- Pope Francis wins another ‘Person of the Year’ — from gay rights magazine
- Rep. Steve Stockman: Give my campaign $10, and you’ll get an Obama barf bag
- Putin: Russia to buy $15 billion in Ukraine bonds
- Expert: Obamacare ‘death spiral’ fears exaggerated
- Alabama firefighters dig for survivors of apartment blast
- Big Sur wildfire destroys home of firefighting chief
- ‘ ’Twas the Night Before Christmas’ set for mock trial to argue authorship
- Angela Merkel’s third term as Germany’s chancellor to be marked by move to left
- Mega Millions entices with record-setting jackpot: Half a billion so far
- Dennis Rodman heads to North Korea — despite execution, political purge
JOHNSON: Here we go again
Intervention in Middle East civil wars is a fool’s game
We’ve seen this movie before. Spectacular photos of Tomahawk cruise missiles being launched from American Navy vessels. B-2 bombers piloted by amazing American crews making nonstop trips from Missouri to the Mediterranean. And Americans of all political stripes asking: What’s the plan?
Moammar Gadhafi is a very bad guy. He has been a bad guy for 40 years and has brazenly killed Americans on several occasions in attacks that fit any reasonable definition of terrorism. The world would be better off without him.
But at the same time that our courageous and incredibly skill-ed military is being asked to destroy a military headquarters in Tripoli without damaging the civilian building next to it, the White House is saying “Gadhafi must go” but the attacks are not about “regime change.” It is saying the mission is to protect the Libyan people from Col. Gadhafi’s madness but we aren’t going to send in troops for their protection. And yes, once again, we are being assured that the U.S. commitment is limited and we are just doing our part as a coalition of the willing.
When are we going to learn? Injecting the American military into the internal strife of other nations with no clear definition of a successful outcome doesn’t work. Our service members who are putting themselves at risk, the taxpayers who are paying more than $600,000 for every Tomahawk missile launched, and yes, the people in Libya we supposedly are trying to help all deserve to know what the plan is. That isn’t too much to ask.
Sometimes it appears our political leaders doubt that we can handle the truth.
If the objective in Libya is to replace Col. Gadhafi, why don’t we just say so and do it? We should at least have an honest debate about it. If that is the idea, it is perhaps worth noting that the guy has hung on to power for decades and just bombing his missile defenses may not do the trick. It also is worth pointing out that we went into Afghanistan to get rid of Osama bin Laden and his cronies, and almost 10 years and hundreds of billions of dollars and too many American lives later, we are still there - and bin Laden isn’t.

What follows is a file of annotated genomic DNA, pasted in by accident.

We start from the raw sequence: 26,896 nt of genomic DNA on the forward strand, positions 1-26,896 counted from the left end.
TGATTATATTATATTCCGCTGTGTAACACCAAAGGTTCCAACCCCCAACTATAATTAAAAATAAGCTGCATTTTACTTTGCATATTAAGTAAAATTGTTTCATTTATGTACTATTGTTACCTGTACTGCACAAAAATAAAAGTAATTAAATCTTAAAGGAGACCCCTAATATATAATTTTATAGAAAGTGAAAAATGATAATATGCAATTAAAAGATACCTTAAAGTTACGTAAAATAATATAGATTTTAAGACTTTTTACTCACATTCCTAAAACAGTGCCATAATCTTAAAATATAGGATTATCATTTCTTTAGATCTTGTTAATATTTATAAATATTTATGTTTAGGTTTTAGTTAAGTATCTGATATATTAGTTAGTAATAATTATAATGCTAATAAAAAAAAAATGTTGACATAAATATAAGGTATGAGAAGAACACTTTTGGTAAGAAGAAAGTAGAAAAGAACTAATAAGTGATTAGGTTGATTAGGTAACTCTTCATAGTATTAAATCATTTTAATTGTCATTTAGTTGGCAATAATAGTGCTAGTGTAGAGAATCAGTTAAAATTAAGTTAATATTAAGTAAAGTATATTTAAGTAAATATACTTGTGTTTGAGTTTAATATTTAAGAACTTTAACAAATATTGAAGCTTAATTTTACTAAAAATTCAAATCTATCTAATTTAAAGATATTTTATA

If the plan is somehow to level the playing field in Libya so Col. Gadhafi’s opposition has a fighting chance of toppling him, it would have been a lot cheaper and easier to have done that three weeks ago - before he was on the verge of crushing the uprising. Then there is the questions of who will replace him; will his replacement be any better for U.S. interests than Col. Gadhafi, and how many of the people we are trying to protect will die in the process?
It has been observed that by weakening his military capabilities, perhaps we will encourage dissension and defection among his own leadership and commanders. If that is the plan, it would be cheaper and a whole lot safer just to give each of them a check for $1 million and a condo in Florida.
Or, if there is some hope Col. Gadhafi will back down, see the handwriting on the wall and turn over a new leaf, it really must be remembered that we have tried that a couple of times already. The result: He is still in power and killing people and the presidents who “backed him down” are not presidents anymore.
For the cynical among us, let’s even try the theory that we care about what happens in Libya because it is the source of 1.3 million barrels of oil per day - and we need imports like that for more than half of our oil needs. If we are worried about oil, we should be a lot more concerned about what is going on in Saudi Arabia and a bunch of other countries that are, in fact, much more important to our energy security.
Mr. President, or someone, please tell us what the plan is. Otherwise, just stop. At the end of the day, what is happening in Libya is a civil war against a clearly bad leader. The world is full of clearly bad and evil leaders and millions of people being victimized by them. What makes Libya special? Simply enforcing a no-fly zone will cost American taxpayers as much as $300 million a week, and that doesn’t include all those Tomahawk missiles and B-2 round trips. More important, those are American crews risking their lives. If there is some compelling reason to be doing what we are doing, tell us what it is.
If, on the other hand, we are once again playing cop to the world, we can’t afford it.
Gary Johnson is a former Republican governor of New Mexico.
© Copyright 2013 The Washington Times, LLC. Click here for reprint permission.
By John R. Bolton
The president fiddles at his domestic altar while the world burns
Get Breaking Alerts
- PRUDEN: The scam that will not die
- BOLTON: Nero in the White House
- Robert E. Lee and 'Stonewall' Jackson tributes face Army War College removal
- Wasted: Tom Coburn's 'Wastebook targets 70 days in bed, Facebook
- Embassy Row: India strikes back over diplomat's arrest
- Zadzooks: The Joker sixth scale figure review (Sideshow Collectibles)
- U.S. pilot scares off Iranians with 'Top Gun'-worthy stunt: 'You really ought to go home'
- Colorado revolt: 55 of 62 sheriffs refuse to enforce new gun laws
- Army to cut up to 4,000 captains and majors
- U.S. downplays Saudi prince's criticism of Obama's Middle East policies